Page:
In about half an hour, the surgeon moved the screen separating my face from hers and said, "Congratulations! The baby is out." The baby is out??? What did that mean -- the baby is out?? "Of course she is out, but is she alive??" I wanted to scream. Well, she had said 'Congratulations' and they all looked pretty relieved so I figured the baby was indeed alive. They stitched me up and I was wheeled to the recovery area for a blood transfusion. Later, I was taken to the recovery ward, where finally I saw Viv. He told me that the baby had been immediately taken to the neonatal ICU (NICU) for assessment. Her Apgar score was quite good, 8 followed by a 9.
I could see she was already papa's girl. Viv's lucky number is 9 and his birthday is 9/9. The surgery was scheduled at 9, the baby's weight was 990 gm, her final Apgar score was 9 and she was born at 10:01 am. Where's 9 in that, you ask? Well, 1001 is binary for 9, isn't it? (When I pointed this out to Viv, he was so thrilled! Nerds of a feather flock together...)
My blood pressure continued to be very high even after the delivery and so I was still on full bed rest. Viv went down to see the baby and took pictures with his phone. She was covered with tubes and sensors all over. Trust me, that is not the first view of your baby you want. She had been classified as a VLBW, which has nothing to do with the LBW we all know and love. VLBW stands for Very Low Birth Weight, and such infants are at a high risk of... well, everything. The lower the weight of the baby, the higher the chances of complications are, including some long-term ones. The IUGR had made her smaller than regular babies born at the same 32 weeks.
Just when I thought Viv and I could just stop worrying about me and focus on the baby, we realised it wasn't so. My blood pressure stayed high and just wouldn't come down. They gave me a medicine called Adalat which quickly brings down the BP but also gives you the mother of all headaches. When I was asked to describe the pain on a scale of 1 to 10 (10 being absolutely unbearable), I gave it an 8.5. It really was. But what to do, Adalat ka yehi faisla tha. Heh heh! I read that the effects of preeclampsia could last for weeks or months after delivery so I really had no idea when I would have the sensors and BP cuff and the catheter (Ugh the catheter! Don't even get me started on that.) off me. Worse, they would not let me go see my baby. First, I wasn't allowed off the bed, and second, they were probably worried my BP would shoot up even more if I saw the baby in that condition.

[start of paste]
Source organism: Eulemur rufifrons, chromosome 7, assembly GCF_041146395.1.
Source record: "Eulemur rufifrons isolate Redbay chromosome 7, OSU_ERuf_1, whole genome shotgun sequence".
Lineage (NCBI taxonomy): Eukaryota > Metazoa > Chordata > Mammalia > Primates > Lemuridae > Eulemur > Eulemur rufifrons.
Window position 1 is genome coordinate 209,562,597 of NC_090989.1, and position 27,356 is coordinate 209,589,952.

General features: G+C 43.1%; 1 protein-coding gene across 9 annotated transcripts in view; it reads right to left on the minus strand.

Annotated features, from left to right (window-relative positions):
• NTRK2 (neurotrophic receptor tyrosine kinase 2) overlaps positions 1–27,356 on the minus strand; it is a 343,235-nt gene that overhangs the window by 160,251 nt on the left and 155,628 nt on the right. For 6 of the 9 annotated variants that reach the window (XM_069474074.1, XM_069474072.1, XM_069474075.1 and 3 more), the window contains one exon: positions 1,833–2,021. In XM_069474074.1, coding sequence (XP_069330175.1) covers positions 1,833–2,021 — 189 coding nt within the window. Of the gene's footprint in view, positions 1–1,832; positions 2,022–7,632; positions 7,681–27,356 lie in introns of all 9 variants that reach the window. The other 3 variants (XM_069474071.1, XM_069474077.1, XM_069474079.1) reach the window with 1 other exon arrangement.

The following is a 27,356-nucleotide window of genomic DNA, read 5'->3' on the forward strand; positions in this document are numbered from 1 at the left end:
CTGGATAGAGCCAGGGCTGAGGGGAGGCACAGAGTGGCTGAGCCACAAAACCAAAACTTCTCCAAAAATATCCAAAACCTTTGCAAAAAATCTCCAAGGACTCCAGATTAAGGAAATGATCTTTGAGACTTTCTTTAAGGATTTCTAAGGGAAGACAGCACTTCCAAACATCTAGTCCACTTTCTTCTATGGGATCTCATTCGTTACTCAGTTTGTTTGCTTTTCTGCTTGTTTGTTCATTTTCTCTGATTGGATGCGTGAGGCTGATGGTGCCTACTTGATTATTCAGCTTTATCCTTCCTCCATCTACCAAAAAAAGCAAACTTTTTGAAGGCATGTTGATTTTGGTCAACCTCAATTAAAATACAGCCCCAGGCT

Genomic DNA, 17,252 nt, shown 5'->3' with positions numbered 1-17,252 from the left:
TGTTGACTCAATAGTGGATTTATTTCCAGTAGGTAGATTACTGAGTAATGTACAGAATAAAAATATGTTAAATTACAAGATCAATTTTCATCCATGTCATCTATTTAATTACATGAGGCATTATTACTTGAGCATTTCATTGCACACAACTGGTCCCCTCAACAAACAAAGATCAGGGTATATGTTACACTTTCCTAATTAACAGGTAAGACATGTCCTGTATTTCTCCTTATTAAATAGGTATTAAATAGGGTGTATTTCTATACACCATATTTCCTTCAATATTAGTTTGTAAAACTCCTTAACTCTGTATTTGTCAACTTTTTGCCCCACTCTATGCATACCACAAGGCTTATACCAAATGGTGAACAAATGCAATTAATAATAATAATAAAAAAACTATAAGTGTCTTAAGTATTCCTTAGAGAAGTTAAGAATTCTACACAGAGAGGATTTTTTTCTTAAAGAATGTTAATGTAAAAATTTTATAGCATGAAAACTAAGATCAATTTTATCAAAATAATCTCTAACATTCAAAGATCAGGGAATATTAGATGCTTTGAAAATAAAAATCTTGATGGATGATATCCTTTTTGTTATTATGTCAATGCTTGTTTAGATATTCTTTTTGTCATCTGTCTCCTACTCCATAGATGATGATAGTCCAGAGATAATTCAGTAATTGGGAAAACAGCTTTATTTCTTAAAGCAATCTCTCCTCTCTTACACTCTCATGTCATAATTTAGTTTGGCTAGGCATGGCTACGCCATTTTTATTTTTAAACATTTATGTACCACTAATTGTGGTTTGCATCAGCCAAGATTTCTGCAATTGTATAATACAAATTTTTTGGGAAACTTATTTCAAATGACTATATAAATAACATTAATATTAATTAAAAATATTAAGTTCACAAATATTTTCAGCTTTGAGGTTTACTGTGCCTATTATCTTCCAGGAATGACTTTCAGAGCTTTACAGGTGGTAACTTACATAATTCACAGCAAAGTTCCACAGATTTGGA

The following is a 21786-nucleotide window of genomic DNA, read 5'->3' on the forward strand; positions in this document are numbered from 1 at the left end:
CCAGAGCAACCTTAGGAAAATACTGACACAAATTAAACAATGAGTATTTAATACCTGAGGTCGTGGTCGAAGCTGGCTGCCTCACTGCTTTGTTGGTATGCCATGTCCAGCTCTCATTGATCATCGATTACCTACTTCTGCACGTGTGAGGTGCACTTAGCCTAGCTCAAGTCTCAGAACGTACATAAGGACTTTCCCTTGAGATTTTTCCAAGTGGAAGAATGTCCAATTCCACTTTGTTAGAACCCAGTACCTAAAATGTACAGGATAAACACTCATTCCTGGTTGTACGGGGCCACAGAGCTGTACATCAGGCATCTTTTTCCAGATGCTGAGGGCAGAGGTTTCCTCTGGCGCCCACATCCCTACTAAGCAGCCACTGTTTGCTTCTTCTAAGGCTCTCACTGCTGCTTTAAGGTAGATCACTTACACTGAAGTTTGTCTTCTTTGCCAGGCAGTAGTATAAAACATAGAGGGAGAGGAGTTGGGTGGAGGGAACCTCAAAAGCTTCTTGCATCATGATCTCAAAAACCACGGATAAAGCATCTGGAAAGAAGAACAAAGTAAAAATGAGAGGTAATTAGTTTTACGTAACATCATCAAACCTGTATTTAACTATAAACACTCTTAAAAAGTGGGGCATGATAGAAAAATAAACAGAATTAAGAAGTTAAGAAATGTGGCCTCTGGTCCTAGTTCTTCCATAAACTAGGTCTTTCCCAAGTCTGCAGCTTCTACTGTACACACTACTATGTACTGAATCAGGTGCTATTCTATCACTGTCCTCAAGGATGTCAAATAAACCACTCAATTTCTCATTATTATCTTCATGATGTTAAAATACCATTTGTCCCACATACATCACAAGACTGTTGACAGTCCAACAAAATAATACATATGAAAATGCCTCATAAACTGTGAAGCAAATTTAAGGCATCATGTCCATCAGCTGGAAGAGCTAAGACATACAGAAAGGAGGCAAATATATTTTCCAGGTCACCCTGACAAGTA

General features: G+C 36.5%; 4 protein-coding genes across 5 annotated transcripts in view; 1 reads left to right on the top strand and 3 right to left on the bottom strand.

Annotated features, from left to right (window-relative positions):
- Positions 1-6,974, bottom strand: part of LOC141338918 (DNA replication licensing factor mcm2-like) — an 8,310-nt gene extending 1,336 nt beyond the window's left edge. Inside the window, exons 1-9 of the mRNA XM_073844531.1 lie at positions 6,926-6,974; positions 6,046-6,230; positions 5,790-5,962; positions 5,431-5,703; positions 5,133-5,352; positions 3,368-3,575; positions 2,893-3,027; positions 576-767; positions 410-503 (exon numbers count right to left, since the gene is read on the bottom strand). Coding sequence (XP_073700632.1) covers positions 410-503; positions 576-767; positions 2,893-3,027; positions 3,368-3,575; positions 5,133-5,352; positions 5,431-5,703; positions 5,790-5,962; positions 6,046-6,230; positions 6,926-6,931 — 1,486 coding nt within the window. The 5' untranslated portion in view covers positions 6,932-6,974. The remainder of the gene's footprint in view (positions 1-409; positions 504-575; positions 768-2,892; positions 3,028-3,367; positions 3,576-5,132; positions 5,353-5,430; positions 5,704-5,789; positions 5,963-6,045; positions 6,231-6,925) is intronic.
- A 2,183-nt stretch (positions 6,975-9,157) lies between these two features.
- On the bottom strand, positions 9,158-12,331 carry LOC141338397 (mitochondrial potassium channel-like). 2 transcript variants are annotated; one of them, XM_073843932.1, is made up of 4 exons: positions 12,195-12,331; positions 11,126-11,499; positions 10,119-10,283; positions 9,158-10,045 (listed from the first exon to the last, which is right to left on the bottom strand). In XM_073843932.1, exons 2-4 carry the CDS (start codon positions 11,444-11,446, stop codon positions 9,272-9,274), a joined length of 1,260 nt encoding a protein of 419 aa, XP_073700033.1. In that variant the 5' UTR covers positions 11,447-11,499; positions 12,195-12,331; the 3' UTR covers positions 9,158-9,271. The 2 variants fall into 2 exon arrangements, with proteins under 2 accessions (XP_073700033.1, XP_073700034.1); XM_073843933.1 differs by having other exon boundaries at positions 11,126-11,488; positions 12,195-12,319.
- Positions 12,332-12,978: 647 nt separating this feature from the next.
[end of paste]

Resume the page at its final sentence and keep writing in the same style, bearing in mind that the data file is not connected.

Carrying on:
Finally, after staying in the recovery ward for days (again, a place where most people stay only for a few hours), they said I could sit in a wheelchair (my stitches made it impossible for me to walk) and go see my baby who was in the NICU.
Let me give you a peek inside the NICU. Well, when you first enter, it's scary. Alarms are ringing everywhere, there are funny lights all over and you are greeted by the sight of many struggling babies 'trapped' inside glass incubators, with wires and tubes all over them. It looks like some kind of an heartless experiment at first, and you want to kill the evil guys, but then you realize that the 'evil guys' who putting their hands into the incubators and 'torturing' the babies are actually the angels who are trying to save these innocent lives.
Viv wheeled me into the NICU and took me to her incubator. Even though I had seen her photos on his phone, nothing had prepared me to see a baby of that size, in an incubator, struggling to get the tubes off herself. It was really heart-breaking. I could hardly see the baby. Instead, I saw a tiny, fragile 'thing' with an eye mask covering the upper half of the 'face' and a large breathing tube with two prongs going into the nostrils, covering the rest of the face. Other tubes led from her hands and legs to machines. Where was my baby? She was in an incubator under blue lights (for jaundice), hooked to a lot of machines with alarms that seem to go on forever. I did not break down though as I had anticipated. However, looking at her in this condition, on all the different kinds of life support, I went numb.